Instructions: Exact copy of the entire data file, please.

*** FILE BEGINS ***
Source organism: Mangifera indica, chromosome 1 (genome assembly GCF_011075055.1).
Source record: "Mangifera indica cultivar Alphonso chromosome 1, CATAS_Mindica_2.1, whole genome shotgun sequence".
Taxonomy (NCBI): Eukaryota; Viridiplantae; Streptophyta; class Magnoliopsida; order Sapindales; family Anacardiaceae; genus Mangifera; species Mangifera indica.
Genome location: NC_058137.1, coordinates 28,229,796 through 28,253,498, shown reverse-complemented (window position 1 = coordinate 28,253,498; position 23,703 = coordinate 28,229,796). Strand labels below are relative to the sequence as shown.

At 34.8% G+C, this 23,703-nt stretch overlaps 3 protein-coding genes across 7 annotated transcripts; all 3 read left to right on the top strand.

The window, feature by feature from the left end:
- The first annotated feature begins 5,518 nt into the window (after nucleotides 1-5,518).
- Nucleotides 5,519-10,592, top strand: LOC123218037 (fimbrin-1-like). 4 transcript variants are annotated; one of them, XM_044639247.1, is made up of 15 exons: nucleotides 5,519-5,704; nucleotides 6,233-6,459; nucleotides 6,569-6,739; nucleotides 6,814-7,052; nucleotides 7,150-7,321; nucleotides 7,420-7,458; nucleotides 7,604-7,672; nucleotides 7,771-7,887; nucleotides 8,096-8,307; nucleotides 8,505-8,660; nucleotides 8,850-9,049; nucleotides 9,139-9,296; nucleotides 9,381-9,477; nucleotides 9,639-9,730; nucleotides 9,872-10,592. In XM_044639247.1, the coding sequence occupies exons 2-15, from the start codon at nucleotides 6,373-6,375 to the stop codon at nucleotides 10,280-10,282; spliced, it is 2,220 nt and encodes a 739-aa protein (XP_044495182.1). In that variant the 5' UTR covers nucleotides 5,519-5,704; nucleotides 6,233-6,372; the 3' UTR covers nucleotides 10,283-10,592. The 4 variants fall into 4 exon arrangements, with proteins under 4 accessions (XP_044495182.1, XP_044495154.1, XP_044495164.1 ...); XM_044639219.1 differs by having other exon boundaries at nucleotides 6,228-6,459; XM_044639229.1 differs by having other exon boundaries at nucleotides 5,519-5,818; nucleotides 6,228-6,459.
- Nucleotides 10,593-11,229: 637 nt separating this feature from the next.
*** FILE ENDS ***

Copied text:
Source organism: Mangifera indica, chromosome 1 (genome assembly GCF_011075055.1).
Source record: "Mangifera indica cultivar Alphonso chromosome 1, CATAS_Mindica_2.1, whole genome shotgun sequence".
Taxonomy (NCBI): Eukaryota; Viridiplantae; Streptophyta; class Magnoliopsida; order Sapindales; family Anacardiaceae; genus Mangifera; species Mangifera indica.
Genome location: NC_058137.1, coordinates 28,229,796 through 28,253,498, shown reverse-complemented (window position 1 = coordinate 28,253,498; position 23,703 = coordinate 28,229,796). Strand labels below are relative to the sequence as shown.

At 34.8% G+C, this 23,703-nt stretch overlaps 3 protein-coding genes across 7 annotated transcripts; all 3 read left to right on the top strand.

The window, feature by feature from the left end:
- The first annotated feature begins 5,518 nt into the window (after nucleotides 1-5,518).
- Nucleotides 5,519-10,592, top strand: LOC123218037 (fimbrin-1-like). 4 transcript variants are annotated; one of them, XM_044639247.1, is made up of 15 exons: nucleotides 5,519-5,704; nucleotides 6,233-6,459; nucleotides 6,569-6,739; nucleotides 6,814-7,052; nucleotides 7,150-7,321; nucleotides 7,420-7,458; nucleotides 7,604-7,672; nucleotides 7,771-7,887; nucleotides 8,096-8,307; nucleotides 8,505-8,660; nucleotides 8,850-9,049; nucleotides 9,139-9,296; nucleotides 9,381-9,477; nucleotides 9,639-9,730; nucleotides 9,872-10,592. In XM_044639247.1, the coding sequence occupies exons 2-15, from the start codon at nucleotides 6,373-6,375 to the stop codon at nucleotides 10,280-10,282; spliced, it is 2,220 nt and encodes a 739-aa protein (XP_044495182.1). In that variant the 5' UTR covers nucleotides 5,519-5,704; nucleotides 6,233-6,372; the 3' UTR covers nucleotides 10,283-10,592. The 4 variants fall into 4 exon arrangements, with proteins under 4 accessions (XP_044495182.1, XP_044495154.1, XP_044495164.1 ...); XM_044639219.1 differs by having other exon boundaries at nucleotides 6,228-6,459; XM_044639229.1 differs by having other exon boundaries at nucleotides 5,519-5,818; nucleotides 6,228-6,459.
- Nucleotides 10,593-11,229: 637 nt separating this feature from the next.